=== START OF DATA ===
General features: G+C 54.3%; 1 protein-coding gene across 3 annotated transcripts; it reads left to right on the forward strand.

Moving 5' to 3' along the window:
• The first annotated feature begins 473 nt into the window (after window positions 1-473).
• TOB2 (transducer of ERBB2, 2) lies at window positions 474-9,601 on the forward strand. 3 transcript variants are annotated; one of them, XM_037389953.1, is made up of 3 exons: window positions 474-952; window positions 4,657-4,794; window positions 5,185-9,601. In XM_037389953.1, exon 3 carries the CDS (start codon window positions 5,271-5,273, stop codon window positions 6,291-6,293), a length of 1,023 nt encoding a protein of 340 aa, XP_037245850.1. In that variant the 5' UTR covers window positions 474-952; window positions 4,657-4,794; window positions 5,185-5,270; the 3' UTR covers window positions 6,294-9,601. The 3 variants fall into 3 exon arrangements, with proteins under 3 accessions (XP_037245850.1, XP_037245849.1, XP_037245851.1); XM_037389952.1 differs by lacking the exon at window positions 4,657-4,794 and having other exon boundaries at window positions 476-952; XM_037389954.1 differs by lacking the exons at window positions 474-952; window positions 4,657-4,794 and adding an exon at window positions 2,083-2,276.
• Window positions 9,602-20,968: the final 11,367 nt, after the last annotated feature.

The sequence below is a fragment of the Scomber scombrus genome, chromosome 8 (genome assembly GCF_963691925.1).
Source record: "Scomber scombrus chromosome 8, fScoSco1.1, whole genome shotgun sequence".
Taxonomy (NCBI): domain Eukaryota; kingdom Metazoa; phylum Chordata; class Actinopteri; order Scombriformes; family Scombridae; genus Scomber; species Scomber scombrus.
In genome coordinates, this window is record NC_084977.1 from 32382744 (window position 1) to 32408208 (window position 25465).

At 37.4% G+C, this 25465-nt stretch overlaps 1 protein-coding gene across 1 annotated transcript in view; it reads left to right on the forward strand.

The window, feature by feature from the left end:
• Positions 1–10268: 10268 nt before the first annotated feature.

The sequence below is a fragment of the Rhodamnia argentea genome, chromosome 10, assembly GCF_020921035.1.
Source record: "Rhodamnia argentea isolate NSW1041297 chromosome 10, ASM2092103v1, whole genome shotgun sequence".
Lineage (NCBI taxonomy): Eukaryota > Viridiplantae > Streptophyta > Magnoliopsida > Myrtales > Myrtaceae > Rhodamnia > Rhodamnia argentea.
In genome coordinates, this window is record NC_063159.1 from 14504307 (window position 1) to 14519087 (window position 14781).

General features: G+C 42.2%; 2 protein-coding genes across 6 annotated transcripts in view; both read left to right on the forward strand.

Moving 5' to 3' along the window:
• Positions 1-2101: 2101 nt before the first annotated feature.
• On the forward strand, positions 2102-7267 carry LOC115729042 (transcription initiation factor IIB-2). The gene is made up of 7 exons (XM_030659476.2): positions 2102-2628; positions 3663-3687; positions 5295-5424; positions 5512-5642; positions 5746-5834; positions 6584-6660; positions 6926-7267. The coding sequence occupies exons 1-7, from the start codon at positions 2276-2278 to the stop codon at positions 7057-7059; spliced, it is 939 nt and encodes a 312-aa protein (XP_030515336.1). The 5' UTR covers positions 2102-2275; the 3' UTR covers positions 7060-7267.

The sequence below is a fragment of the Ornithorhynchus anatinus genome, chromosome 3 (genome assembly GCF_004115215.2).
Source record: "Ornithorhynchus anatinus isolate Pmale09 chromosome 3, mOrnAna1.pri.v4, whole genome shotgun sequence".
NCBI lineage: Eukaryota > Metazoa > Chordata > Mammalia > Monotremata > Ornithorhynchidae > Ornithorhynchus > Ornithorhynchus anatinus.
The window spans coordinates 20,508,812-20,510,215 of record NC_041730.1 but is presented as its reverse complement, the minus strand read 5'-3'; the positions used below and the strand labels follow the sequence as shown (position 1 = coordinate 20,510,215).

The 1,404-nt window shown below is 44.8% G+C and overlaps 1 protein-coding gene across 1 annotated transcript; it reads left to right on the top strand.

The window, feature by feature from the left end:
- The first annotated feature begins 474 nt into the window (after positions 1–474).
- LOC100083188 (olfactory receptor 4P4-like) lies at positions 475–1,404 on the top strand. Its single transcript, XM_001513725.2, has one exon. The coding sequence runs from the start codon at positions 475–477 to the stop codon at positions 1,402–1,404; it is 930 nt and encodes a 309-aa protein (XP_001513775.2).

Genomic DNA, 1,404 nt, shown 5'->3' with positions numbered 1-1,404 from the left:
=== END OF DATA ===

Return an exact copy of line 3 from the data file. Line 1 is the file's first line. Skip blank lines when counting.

• The first annotated feature begins 473 nt into the window (after window positions 1-473).